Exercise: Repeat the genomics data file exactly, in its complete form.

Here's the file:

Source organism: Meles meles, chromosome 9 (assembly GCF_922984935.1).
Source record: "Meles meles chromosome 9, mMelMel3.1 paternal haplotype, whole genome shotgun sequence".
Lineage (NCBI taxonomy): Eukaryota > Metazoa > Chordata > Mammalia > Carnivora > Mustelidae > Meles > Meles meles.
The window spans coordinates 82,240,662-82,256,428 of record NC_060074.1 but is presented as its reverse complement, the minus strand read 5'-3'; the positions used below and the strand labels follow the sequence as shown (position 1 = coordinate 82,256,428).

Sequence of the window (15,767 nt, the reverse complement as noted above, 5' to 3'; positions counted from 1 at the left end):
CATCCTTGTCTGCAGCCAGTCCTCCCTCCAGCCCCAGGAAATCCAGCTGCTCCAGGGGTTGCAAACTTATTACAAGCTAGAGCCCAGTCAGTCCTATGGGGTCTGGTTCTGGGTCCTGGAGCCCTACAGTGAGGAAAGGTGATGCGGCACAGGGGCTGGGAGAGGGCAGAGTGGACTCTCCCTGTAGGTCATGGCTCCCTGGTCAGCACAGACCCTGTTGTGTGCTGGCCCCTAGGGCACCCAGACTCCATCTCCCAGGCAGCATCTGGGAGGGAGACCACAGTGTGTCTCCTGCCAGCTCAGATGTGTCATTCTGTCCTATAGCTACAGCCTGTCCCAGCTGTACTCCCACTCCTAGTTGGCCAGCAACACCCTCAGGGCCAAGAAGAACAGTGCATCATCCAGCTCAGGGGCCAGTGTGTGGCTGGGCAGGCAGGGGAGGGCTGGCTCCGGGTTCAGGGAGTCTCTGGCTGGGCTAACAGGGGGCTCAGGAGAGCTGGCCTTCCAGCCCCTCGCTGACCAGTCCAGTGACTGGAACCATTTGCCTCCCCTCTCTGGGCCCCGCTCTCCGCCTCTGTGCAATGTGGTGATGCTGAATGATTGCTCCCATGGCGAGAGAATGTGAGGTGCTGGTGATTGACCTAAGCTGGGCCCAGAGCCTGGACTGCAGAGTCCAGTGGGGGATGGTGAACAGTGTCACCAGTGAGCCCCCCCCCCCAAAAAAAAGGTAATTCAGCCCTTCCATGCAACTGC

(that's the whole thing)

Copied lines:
Source organism: Meles meles, chromosome 9 (assembly GCF_922984935.1).
Source record: "Meles meles chromosome 9, mMelMel3.1 paternal haplotype, whole genome shotgun sequence".
Lineage (NCBI taxonomy): Eukaryota > Metazoa > Chordata > Mammalia > Carnivora > Mustelidae > Meles > Meles meles.
The window spans coordinates 82,240,662-82,256,428 of record NC_060074.1 but is presented as its reverse complement, the minus strand read 5'-3'; the positions used below and the strand labels follow the sequence as shown (position 1 = coordinate 82,256,428).

Sequence of the window (15,767 nt, the reverse complement as noted above, 5' to 3'; positions counted from 1 at the left end):
CATCCTTGTCTGCAGCCAGTCCTCCCTCCAGCCCCAGGAAATCCAGCTGCTCCAGGGGTTGCAAACTTATTACAAGCTAGAGCCCAGTCAGTCCTATGGGGTCTGGTTCTGGGTCCTGGAGCCCTACAGTGAGGAAAGGTGATGCGGCACAGGGGCTGGGAGAGGGCAGAGTGGACTCTCCCTGTAGGTCATGGCTCCCTGGTCAGCACAGACCCTGTTGTGTGCTGGCCCCTAGGGCACCCAGACTCCATCTCCCAGGCAGCATCTGGGAGGGAGACCACAGTGTGTCTCCTGCCAGCTCAGATGTGTCATTCTGTCCTATAGCTACAGCCTGTCCCAGCTGTACTCCCACTCCTAGTTGGCCAGCAACACCCTCAGGGCCAAGAAGAACAGTGCATCATCCAGCTCAGGGGCCAGTGTGTGGCTGGGCAGGCAGGGGAGGGCTGGCTCCGGGTTCAGGGAGTCTCTGGCTGGGCTAACAGGGGGCTCAGGAGAGCTGGCCTTCCAGCCCCTCGCTGACCAGTCCAGTGACTGGAACCATTTGCCTCCCCTCTCTGGGCCCCGCTCTCCGCCTCTGTGCAATGTGGTGATGCTGAATGATTGCTCCCATGGCGAGAGAATGTGAGGTGCTGGTGATTGACCTAAGCTGGGCCCAGAGCCTGGACTGCAGAGTCCAGTGGGGGATGGTGAACAGTGTCACCAGTGAGCCCCCCCCCCCAAAAAAAAGGTAATTCAGCCCTTCCATGCAACTGC